How Do Criminals Use Cryptocurrencies for Money Laundering?
To conceal the illegitimate origin of payments, criminals use a variety of strategies involving cryptocurrency. All of these approaches rely on one or more of cryptocurrency’s flaws, such as their intrinsic pseudonymity, ease of cross-border transactions, and decentralised peer-to-peer payments. Money laundering with cryptos follows the same three-stage process as cash-based money laundering.
In this stage, illicit funds are brought into the financial system through intermediaries such as financial institutions, exchanges, shops and casinos. One type of cryptocurrency can be bought with cash or other cryptocurrencies. It can be done through online cryptocurrency exchanges. Criminals often use exchanges with less levels of compliance with AML regulations for this purpose.
In this phase, criminals obscure the illegal source of funds through structured transactions. This makes the trail of illegal funds difficult to decode. Using crypto exchanges, criminals can convert one cryptocurrency into another or can take part in an Initial Coin Offering where payment for one type of digital currency is done with another type. Criminals can also move their crypto holdings to another country.
Here, illegal money is put back into the economy with a clean status. One of the most common techniques of criminals is the use of over the counter (OTC) brokers who act as intermediaries between buyers and sellers of cryptocurrencies. Many OTC brokers specialise in providing money-laundering services and they get very high commission rates for this.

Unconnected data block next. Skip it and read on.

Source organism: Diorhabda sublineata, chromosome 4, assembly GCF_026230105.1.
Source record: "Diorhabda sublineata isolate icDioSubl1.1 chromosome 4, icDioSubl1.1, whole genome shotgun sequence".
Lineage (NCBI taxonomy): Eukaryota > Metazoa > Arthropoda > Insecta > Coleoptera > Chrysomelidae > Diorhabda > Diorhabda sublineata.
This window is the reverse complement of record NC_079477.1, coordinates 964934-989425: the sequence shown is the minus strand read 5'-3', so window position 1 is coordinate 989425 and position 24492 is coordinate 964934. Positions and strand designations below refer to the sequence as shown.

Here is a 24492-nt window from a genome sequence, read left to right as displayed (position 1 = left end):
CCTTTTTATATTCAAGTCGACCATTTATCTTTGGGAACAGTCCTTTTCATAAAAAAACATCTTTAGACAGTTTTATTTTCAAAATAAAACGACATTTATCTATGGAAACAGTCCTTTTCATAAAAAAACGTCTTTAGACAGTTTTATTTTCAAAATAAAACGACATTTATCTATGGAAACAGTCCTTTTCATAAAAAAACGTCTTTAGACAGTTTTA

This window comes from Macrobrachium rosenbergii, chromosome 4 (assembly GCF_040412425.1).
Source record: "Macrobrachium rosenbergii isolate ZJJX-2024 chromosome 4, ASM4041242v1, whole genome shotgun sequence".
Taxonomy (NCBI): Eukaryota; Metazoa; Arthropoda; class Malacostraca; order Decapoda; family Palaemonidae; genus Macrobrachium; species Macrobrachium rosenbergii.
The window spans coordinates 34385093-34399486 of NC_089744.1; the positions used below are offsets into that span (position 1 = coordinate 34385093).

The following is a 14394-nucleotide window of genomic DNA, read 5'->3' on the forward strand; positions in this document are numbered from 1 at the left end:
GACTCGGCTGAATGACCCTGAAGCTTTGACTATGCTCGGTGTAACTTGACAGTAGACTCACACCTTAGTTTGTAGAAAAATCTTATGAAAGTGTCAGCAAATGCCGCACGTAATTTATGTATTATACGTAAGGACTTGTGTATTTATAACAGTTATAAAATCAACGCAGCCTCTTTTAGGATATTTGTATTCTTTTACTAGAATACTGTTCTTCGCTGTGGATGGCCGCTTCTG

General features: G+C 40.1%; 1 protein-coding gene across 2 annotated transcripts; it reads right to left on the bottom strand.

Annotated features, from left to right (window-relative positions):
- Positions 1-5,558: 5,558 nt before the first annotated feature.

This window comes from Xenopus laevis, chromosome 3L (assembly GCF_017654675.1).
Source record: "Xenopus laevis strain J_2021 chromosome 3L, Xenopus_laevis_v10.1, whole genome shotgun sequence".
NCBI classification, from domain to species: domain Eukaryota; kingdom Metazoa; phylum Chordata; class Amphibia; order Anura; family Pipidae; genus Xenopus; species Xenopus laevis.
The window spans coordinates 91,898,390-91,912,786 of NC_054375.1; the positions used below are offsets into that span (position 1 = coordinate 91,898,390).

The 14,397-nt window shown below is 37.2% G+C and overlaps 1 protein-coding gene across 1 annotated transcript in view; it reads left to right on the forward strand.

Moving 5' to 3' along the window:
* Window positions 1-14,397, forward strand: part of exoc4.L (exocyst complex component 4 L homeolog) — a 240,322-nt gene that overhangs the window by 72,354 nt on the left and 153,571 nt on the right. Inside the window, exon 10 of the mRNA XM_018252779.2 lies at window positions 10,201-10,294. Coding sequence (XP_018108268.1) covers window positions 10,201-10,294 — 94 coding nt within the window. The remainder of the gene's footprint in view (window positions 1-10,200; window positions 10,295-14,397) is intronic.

Mixing services, also known as tumblers, help cryptocurrency users to conduct transactions by mixing their cryptos with other users. A typical mixing service takes cryptos from a client, sends them through a series of various addresses and then recombines them, resulting in ‘clean’ cryptos.
Peer-to-peer Crypto networks
Criminals use these decentralised networks to transmit funds to a different location, frequently in another country where there are crypto exchanges with lax anti-money laundering legislation. These exchanges assist individuals in converting cryptocurrency into fiat currency in order to purchase high-end items.
These ATMs allow people to purchase bitcoin via credit or debit cards and in some cases by depositing cash. Some ATMs offer the facility to trade cryptocurrencies for cash as well. In many countries, the KYC measures for the use of these machines are poorly enforced.
Many gambling sites accept payments in cryptocurrencies. Criminals can purchase chips with cryptos and cash them out after a few transactions.